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Some say volatility, rather than debt, is the best way to think about risk as an investor, but Warren Buffett famously said that 'Volatility is far from synonymous with risk.' So it seems the smart money knows that debt - which is usually involved in bankruptcies - is a very important factor, when you assess how risky a company is. As with many other companies Grange Resources Limited (ASX:GRR) makes use of debt. But the real question is whether this debt is making the company risky.
When Is Debt Dangerous?
Generally speaking, debt only becomes a real problem when a company can't easily pay it off, either by raising capital or with its own cash flow. Part and parcel of capitalism is the process of 'creative destruction' where failed businesses are mercilessly liquidated by their bankers. However, a more usual (but still expensive) situation is where a company must dilute shareholders at a cheap share price simply to get debt under control. Of course, the upside of debt is that it often represents cheap capital, especially when it replaces dilution in a company with the ability to reinvest at high rates of return. The first thing to do when considering how much debt a business uses is to look at its cash and debt together.
What Is Grange Resources's Net Debt?
As you can see below, Grange Resources had AU$13.1m of debt, at June 2020, which is about the same as the year before. You can click the chart for greater detail. However, it does have AU$176.0m in cash offsetting this, leading to net cash of AU$162.8m.
A Look At Grange Resources's Liabilities
Zooming in on the latest balance sheet data, we can see that Grange Resources had liabilities of AU$69.6m due within 12 months and liabilities of AU$76.3m due beyond that. Offsetting this, it had AU$176.0m in cash and AU$54.4m in receivables that were due within 12 months. So it can boast AU$84.5m more liquid assets than total liabilities.
It's good to see that Grange Resources has plenty of liquidity on its balance sheet, suggesting conservative management of liabilities. Given it has easily adequate short term liquidity, we don't think it will have any issues with its lenders. Simply put, the fact that Grange Resources has more cash than debt is arguably a good indication that it can manage its debt safely.
Better yet, Grange Resources grew its EBIT by 103% last year, which is an impressive improvement. That boost will make it even easier to pay down debt going forward. When analysing debt levels, the balance sheet is the obvious place to start. But it is Grange Resources's earnings that will influence how the balance sheet holds up in the future. So when considering debt, it's definitely worth looking at the earnings trend. Click here for an interactive snapshot.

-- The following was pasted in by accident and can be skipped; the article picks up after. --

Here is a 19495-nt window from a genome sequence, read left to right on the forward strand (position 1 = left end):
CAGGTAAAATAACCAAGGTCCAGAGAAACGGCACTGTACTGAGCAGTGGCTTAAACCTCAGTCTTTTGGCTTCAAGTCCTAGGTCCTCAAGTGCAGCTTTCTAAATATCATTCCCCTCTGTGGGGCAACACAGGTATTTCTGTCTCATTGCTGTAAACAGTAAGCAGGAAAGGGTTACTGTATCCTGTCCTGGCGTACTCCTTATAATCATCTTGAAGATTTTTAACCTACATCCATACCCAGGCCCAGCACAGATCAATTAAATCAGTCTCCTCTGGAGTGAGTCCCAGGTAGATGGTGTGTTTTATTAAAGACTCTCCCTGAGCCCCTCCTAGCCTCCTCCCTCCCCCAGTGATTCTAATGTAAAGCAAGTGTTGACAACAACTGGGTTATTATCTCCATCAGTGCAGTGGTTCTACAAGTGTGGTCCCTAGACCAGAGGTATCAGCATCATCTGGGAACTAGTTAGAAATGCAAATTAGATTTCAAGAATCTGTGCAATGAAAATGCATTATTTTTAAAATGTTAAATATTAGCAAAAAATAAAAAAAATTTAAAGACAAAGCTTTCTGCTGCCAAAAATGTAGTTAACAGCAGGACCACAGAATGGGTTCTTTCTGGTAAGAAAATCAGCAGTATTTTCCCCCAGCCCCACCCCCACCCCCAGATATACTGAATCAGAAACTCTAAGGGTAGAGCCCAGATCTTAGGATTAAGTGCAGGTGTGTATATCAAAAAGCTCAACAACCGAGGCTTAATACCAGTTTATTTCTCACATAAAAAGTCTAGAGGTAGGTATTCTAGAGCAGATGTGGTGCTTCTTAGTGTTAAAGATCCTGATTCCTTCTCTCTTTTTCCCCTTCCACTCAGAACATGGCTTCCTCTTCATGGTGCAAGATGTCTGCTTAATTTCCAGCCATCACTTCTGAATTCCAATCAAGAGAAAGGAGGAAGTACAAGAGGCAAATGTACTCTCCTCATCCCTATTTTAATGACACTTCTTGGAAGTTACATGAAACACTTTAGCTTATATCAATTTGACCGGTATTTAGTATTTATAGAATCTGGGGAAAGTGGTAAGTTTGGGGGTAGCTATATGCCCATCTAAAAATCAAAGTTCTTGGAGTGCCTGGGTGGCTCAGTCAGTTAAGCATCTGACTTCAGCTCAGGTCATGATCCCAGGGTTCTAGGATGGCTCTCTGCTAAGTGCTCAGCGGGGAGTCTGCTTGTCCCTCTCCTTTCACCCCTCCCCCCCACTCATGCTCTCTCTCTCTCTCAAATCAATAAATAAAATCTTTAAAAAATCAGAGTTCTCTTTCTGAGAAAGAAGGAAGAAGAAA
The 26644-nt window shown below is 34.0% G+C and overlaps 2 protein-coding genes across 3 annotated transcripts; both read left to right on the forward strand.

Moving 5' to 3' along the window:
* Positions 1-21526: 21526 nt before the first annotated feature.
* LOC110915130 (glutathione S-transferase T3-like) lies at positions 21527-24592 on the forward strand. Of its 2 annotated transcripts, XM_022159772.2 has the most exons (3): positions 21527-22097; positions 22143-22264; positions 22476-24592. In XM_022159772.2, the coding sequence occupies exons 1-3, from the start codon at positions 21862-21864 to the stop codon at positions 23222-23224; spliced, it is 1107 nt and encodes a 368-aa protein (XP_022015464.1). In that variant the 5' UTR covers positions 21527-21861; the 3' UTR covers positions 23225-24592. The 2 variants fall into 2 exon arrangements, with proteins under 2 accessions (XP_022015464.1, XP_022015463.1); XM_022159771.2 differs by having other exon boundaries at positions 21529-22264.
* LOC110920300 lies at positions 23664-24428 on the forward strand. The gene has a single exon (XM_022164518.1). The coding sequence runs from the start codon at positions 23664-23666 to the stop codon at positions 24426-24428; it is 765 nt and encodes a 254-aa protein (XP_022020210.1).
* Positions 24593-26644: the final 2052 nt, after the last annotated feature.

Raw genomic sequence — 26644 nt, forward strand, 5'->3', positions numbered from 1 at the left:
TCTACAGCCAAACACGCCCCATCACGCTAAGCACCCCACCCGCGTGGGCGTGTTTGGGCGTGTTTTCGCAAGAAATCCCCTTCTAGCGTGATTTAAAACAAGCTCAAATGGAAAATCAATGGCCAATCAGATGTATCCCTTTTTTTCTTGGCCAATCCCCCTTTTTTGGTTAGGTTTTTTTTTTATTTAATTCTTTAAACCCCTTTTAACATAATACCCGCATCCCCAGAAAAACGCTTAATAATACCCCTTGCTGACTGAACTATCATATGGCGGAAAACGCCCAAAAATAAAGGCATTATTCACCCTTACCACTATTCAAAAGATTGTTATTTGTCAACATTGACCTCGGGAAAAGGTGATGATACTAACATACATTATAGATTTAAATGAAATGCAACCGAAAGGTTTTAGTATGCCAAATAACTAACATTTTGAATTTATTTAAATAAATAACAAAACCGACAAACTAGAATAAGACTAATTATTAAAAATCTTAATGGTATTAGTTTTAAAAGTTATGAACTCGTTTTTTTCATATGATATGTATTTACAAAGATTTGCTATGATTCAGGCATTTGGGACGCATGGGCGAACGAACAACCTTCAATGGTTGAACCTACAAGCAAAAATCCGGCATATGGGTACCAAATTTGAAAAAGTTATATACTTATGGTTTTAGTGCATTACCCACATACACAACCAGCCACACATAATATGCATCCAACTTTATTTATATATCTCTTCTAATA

But our final consideration is also important, because a company cannot pay debt with paper profits; it needs cold hard cash. While Grange Resources has net cash on its balance sheet, it's still worth taking a look at its ability to convert earnings before interest and tax (EBIT) to free cash flow, to help us understand how quickly it is building (or eroding) that cash balance. In the last three years, Grange Resources's free cash flow amounted to 40% of its EBIT, less than we'd expect. That's not great, when it comes to paying down debt.
While it is always sensible to investigate a company's debt, in this case Grange Resources has AU$162.8m in net cash and a decent-looking balance sheet. And it impressed us with its EBIT growth of 103% over the last year. So we don't think Grange Resources's use of debt is risky. When analysing debt levels, the balance sheet is the obvious place to start. But ultimately, every company can contain risks that exist outside of the balance sheet. To that end, you should be aware of the 1 warning sign we've spotted with Grange Resources .
If, after all that, you're more interested in a fast growing company with a rock-solid balance sheet, then check out our list of net cash growth stocks without delay.
This article by Simply Wall St is general in nature. It does not constitute a recommendation to buy or sell any stock, and does not take account of your objectives, or your financial situation. We aim to bring you long-term focused analysis driven by fundamental data. Note that our analysis may not factor in the latest price-sensitive company announcements or qualitative material. Simply Wall St has no position in any stocks mentioned.
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